empower empathetic children

Two Ways to Empower Empathetic Children During Post-Election Season

by Jennifer de la Haye, Program Coordinator

Many gifted children are profoundly empathetic and often feel helpless when they ponder the lives of homeless people, refugees, families who lack food and water, and other vulnerable populations. I know a child who cries every time he sees a person on the streets – he wants to help all of them, and he feels pain when he can’t. I have read countless Yunasa applications in which campers discuss how they would help certain people groups across the world if they could. Some of these children experience actual depression when they feel the weight of their own helplessness amid so much pain.

In the wake of the election, I wonder how these deeply sensitive children are faring. As we teach our children about kindness, acceptance, and compassion, it must feel confusing when some of America’s leaders exhibit contradictory values. As an adult, I have been searching for ways to channel my own frustration.

When our leaders make decisions with which our children disagree, I encourage them to call their representatives. This is a small act that provides them with a voice. You can work with them to devise a succinct and heartfelt script and sit with them while they make the calls. To find the appropriate representatives, follow this link.

How can we empower our children further by helping them enact actual change? How can we show them that a little bit of love and effort actually makes a difference for the vulnerable populations who need help? We start at the base of Maslow’s Pyramid and meet a basic physiological need for a few families.

Clean water is the most fundamental human need, yet a staggering 660 million people do not have access to it. Additionally, only 67% of the world lives with proper sanitation. Children are exposed to disease; women and children are forced to walk hours every day to procure a small amount of dirty water for their families.

Clean water affects more than physical health:

  • Providing clean water advances education: children with access to clean water are healthier and they have more time to attend class. Girls are more likely to stay in school when the buildings offer safe and sanitary bathrooms.
  • Providing clean water helps women: women who do not spend their days lugging water can pursue careers, time with family, education, and other fulfilling endeavors that would have otherwise been unavailable to them.
  • Providing clean water helps psychological health: when our minds are focused solely on survival, we are unable to tend to relationships or personal growth.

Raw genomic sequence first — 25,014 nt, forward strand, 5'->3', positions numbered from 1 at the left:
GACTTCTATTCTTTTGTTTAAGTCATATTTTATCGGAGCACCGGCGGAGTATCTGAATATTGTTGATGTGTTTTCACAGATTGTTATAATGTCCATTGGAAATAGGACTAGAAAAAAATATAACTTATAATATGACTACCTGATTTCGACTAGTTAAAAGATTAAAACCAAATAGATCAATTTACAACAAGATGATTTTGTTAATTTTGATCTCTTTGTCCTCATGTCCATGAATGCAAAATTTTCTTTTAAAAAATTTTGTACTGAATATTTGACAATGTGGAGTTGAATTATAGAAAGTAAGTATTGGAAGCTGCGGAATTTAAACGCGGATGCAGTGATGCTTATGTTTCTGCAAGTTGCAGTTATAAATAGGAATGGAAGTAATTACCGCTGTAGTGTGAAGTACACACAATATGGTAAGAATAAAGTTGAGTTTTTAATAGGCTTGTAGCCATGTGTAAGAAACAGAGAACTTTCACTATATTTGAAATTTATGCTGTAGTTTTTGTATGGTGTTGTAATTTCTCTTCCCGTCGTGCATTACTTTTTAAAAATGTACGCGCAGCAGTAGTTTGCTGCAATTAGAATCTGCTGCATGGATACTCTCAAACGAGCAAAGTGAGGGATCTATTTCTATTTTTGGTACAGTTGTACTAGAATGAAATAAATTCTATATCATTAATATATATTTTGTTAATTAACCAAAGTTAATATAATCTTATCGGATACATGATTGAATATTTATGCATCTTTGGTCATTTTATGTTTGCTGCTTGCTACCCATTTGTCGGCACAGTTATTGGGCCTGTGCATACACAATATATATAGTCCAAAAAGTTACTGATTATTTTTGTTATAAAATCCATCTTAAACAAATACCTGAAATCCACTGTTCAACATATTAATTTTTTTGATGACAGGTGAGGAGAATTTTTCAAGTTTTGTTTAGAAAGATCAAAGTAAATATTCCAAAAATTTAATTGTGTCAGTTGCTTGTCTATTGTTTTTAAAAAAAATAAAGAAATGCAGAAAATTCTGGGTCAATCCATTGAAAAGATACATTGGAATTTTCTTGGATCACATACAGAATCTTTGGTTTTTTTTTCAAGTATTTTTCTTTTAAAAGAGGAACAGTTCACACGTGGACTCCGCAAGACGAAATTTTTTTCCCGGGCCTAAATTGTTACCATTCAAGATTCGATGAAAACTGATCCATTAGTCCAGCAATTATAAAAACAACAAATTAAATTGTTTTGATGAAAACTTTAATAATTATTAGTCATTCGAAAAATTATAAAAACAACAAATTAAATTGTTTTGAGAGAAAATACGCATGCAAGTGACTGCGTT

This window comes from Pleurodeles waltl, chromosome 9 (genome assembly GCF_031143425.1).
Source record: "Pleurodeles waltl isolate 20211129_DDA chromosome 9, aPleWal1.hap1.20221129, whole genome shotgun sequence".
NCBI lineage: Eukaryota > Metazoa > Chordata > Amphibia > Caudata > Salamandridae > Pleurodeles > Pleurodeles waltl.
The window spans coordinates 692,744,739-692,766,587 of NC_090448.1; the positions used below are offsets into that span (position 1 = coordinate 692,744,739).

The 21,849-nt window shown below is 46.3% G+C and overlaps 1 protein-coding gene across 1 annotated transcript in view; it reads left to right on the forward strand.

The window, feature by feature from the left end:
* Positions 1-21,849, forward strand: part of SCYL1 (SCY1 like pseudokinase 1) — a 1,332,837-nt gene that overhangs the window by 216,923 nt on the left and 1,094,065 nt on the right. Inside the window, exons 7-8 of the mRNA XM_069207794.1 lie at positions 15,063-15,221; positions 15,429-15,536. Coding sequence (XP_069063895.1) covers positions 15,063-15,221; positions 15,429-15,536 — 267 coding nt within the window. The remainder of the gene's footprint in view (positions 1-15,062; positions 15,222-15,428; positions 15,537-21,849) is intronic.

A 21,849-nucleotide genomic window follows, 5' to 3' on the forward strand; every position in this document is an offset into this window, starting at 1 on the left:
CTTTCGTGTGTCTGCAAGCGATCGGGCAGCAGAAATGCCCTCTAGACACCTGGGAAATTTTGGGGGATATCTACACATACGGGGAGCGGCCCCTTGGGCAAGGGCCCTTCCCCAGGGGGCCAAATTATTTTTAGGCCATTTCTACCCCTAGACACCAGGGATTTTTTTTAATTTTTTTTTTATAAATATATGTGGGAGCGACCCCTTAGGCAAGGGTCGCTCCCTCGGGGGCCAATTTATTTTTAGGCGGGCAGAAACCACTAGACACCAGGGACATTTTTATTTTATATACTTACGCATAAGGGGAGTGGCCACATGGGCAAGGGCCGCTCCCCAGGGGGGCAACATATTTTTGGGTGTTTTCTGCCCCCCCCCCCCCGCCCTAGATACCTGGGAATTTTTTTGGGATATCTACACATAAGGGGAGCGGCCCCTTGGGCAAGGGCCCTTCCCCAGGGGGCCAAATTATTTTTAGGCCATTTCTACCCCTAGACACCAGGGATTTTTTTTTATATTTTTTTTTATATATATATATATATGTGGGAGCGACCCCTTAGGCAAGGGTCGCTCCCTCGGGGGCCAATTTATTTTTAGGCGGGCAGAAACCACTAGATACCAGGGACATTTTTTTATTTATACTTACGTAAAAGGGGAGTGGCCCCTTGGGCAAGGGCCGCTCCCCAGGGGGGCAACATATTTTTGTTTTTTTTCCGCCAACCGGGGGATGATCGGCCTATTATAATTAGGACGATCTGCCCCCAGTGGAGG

• Providing clean water helps to break the poverty cycle: clean water affects food production and the ability for many people to work.

The individuals of The Liturgists podcast have set up a way for us all to raise money to help families across the world receive the clean water they need. All of us, adults and children alike, can pledge our birthdays by asking friends and family to donate to an incredible nonprofit called charity: water rather than buying presents. Over 85,000 have joined this campaign, and together, they have raised $9 million to bring clean water to people in need in Africa, Asia, Central and South America. Every dollar we donate is used to fund water projects, and charity: water tracks donations with photos and GPS coordinates. Sustainability is crucial, and charity: water tends to the wells they build to ensure their water projects remain effective over time.

Follow this link to help your children pledge their birthdays to raise money for clean water. Birthday campaigns average $770 in donations, allowing charity: water to help 38 people.

I offer this encouragement for myself and for all of you: There will always be suffering, and sometimes empathy feels like a weight or a swirling sensation in the gut. We must never stop doing good. When our leaders disappoint us, we must never stop speaking up.

Like this post? Sign up for our email newsletter to receive more stories, information, and resources about gifted youth straight to your inbox.

Share: Share on FacebookTweet about this on TwitterShare on LinkedInPin on PinterestShare on Google+Email this to someone
No Comments

Post A Comment

sixteen + five =